This Polynesian restaurant is the kind of place you'd expect to find near a scruffy tropical seaport, all rusted nautical gear, stolen street signs and scarred dark wood. Lifeboats hang out back, and a mysterious board engraved “Joyce Kilmer” is nailed to the rear wall. There are fish in the foyer, fish tanks surrounding three sides of each booth, fish swimming inside the glass-topped bar and, on the menu, fish puffs, which go better with a Monsoon or a Jet Pilot or a Flaming Honey Bowl than you can possibly imagine. When the steel-guitar lowings on the PA start to sound good, it's time for a Shark's Tooth or a Cobra's Strike. Halfway into one of those, a sticky order of Exotic Ribs seems just the thing. You can also get teriyaki chicken breast, ham with sweet-and-sour sauce, roast beef, or fried golf balls of shrimp. 4501 N. Rosemead Blvd., Rosemead; (626) 285-1241. Open daily for lunch and dinner. Dinner for two, food only, $20-$25. Full bar. MC, V.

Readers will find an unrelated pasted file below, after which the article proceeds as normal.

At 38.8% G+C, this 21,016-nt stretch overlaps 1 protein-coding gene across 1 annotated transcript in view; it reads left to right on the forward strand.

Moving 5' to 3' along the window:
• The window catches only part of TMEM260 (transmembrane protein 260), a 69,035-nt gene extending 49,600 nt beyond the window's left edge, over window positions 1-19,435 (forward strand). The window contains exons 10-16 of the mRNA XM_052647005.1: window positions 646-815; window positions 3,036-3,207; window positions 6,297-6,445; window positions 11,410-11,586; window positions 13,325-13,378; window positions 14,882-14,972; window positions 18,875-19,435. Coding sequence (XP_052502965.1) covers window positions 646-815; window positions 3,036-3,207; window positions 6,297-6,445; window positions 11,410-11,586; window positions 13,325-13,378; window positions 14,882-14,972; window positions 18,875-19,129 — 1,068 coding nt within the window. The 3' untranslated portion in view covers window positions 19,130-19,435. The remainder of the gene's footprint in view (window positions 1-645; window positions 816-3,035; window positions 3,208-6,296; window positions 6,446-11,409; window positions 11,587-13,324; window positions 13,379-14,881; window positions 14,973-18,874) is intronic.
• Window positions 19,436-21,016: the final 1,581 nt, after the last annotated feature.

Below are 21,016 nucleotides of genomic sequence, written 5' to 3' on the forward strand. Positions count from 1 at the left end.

When you land a sushi-bar seat at Bu San, the chef will ask whether you trust him to choose the sushi. Your answer should be yes. You will probably start with three hulking slabs of tuna sashimi, then cured salmon in sheets as big as an entree portion at La Cachette, artfully draped over little piers of rice. The chefs are fond of fishing big prawns out of the tanks, letting them nip at your nose a bit, then deftly beheading them in front of you before taking them back into the kitchen. They reappear later as sushi, sprinkled with their own roe and flying-fish eggs, garnished with the spiky heads, which are a deep-fried until they're as crunchy as potato chips. 201 N. Western Ave.; (323) 871-0703. Open Mon.-Sat. for lunch and dinner. Lunch or dinner for two, food only, about $40. Beer and wine. Lot parking. MC, V.